Whose Town? for schools
Whose Town? is an award-winning resource for teaching Social Studies that enables you to Explore the past and explain the present. It is an interactive digital resource that lets you explore the lives of fourteen real people who lived in Edinburgh between the 1850s and 1950s. Archival material is "collected" in a digital box and hidden in an attic for pupils to uncover and examine.
Whose Town? focuses on four separate eras:
• Victorian Edinburgh: Edinburgh in the late Victorian era (1870s - 1890s)
• Brave New World: Edinburgh at the turn of the twentieth century (1900 - 1914)
• Carrot Jam and Pudding Pie: Edinburgh during the Second World War (1939 - 1945)
• Change in the Air: Edinburgh in the 1950s
Pupils can work with over 450 original documents in digital format for topic and skills based work. Maps, newspaper articles, photographs, objects, documents, video and audio clips and the bits and bobs everyone collects are all used to bring a person's history to life.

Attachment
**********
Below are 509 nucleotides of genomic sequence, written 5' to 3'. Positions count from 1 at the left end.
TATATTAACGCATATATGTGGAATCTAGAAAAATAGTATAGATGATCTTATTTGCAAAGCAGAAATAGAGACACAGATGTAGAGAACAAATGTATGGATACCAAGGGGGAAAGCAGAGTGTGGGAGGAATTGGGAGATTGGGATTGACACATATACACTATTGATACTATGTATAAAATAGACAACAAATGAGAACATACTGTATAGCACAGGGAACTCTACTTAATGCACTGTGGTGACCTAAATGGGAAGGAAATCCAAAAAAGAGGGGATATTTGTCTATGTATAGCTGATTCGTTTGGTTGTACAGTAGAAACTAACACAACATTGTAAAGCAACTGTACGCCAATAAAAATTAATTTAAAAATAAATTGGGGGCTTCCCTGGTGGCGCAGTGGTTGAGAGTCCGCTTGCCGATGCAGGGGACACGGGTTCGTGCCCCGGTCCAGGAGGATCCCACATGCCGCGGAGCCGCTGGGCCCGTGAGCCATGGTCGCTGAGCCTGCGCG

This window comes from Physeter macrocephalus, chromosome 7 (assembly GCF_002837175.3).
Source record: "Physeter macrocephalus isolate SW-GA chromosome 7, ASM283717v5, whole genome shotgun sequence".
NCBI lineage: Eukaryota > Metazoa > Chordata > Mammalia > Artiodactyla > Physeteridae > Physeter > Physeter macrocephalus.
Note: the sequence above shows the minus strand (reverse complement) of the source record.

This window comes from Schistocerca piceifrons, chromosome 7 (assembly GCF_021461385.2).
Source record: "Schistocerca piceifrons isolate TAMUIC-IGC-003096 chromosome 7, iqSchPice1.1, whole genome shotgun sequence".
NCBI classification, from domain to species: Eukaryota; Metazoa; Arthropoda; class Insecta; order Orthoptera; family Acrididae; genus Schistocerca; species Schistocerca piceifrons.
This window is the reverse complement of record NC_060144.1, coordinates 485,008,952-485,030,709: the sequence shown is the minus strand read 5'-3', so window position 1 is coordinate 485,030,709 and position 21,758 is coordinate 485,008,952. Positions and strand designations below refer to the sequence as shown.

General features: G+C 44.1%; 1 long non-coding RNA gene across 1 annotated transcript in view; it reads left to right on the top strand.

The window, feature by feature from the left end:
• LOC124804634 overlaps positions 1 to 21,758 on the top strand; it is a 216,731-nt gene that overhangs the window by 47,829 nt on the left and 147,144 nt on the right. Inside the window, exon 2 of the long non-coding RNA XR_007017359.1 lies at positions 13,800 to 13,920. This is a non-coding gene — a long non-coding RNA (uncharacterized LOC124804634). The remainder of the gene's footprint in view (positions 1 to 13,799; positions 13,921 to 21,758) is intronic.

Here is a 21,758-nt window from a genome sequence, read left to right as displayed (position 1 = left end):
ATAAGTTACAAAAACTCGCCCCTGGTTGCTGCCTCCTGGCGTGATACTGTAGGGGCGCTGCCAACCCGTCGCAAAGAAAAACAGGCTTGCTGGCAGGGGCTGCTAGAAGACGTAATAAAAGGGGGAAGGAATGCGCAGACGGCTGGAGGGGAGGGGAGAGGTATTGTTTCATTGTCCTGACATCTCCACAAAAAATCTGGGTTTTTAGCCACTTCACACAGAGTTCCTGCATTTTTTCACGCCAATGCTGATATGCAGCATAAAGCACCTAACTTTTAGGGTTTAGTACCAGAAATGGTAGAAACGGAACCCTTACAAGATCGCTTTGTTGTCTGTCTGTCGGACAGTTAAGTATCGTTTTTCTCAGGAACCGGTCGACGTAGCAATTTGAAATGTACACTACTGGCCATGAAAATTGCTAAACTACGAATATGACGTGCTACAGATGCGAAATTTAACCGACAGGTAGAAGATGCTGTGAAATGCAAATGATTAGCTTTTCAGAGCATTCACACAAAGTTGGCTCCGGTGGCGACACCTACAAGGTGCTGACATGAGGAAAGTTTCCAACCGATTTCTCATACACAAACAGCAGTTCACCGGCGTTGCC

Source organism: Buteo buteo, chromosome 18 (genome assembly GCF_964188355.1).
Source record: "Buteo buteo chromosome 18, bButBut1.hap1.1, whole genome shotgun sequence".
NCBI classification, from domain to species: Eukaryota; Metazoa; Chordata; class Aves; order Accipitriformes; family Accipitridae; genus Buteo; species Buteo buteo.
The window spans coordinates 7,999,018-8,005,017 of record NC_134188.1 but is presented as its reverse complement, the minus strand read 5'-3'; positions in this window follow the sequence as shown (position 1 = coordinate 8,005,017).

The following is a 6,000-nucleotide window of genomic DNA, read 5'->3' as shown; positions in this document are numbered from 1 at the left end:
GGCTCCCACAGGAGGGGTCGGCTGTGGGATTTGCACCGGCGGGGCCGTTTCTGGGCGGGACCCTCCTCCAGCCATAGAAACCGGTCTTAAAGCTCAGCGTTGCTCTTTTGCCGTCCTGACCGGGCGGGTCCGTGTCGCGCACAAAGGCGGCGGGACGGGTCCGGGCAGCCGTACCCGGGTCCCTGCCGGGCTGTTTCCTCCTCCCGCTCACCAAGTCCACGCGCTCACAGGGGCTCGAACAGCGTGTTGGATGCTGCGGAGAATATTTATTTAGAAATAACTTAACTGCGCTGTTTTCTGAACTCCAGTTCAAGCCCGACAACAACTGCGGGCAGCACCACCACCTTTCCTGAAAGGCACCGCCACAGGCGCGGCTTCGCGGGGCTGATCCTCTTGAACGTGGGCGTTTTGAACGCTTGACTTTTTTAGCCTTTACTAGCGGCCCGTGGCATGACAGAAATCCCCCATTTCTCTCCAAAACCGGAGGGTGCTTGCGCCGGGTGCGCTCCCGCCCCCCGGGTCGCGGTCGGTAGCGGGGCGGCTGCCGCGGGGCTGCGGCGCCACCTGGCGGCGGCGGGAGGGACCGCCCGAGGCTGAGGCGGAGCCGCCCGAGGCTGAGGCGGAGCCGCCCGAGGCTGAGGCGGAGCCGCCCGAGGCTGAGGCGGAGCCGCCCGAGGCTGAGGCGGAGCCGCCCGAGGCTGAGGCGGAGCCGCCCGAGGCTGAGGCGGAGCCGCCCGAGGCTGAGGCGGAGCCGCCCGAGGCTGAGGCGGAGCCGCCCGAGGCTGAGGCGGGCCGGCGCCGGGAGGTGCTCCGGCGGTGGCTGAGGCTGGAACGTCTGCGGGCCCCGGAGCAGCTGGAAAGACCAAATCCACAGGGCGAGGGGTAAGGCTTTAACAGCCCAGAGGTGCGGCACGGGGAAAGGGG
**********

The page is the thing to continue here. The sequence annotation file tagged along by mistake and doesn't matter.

Whose Town? is linked to the Curriculum for Excellence second to fourth level outcomes. It is intended to help teachers plan programmes of learning in Social Studies – people, past events and societies, with particular reference to the Scottish dimension (second to fourth levels). However, it could be used as a source of texts for pupil to develop skills in Critical Literacy and Higher Order Thinking Skills.
The relevant experiences and outcomes linked to the Curriculum for Excellence can be found in the supporting documents ‘Ideas for Teachers’ contained within the Teaching Materials box and in Teaching Ideas in the Resource Bank.
Whose Town? is available on free CD or find it on Glow.
Whose Town? could be used in a number of ways, including:
• Independent pupil work through the Pupil route looking for specific information, developing note-taking and note-making skills
• Working with the teacher being guided through either the Pupil or Teacher route
• Collaborative group work, through the Pupil route, looking at evidence, developing an understanding of the era and the person, which could be further developed in activities guided through the Teacher route
• Explore the attached lesson plans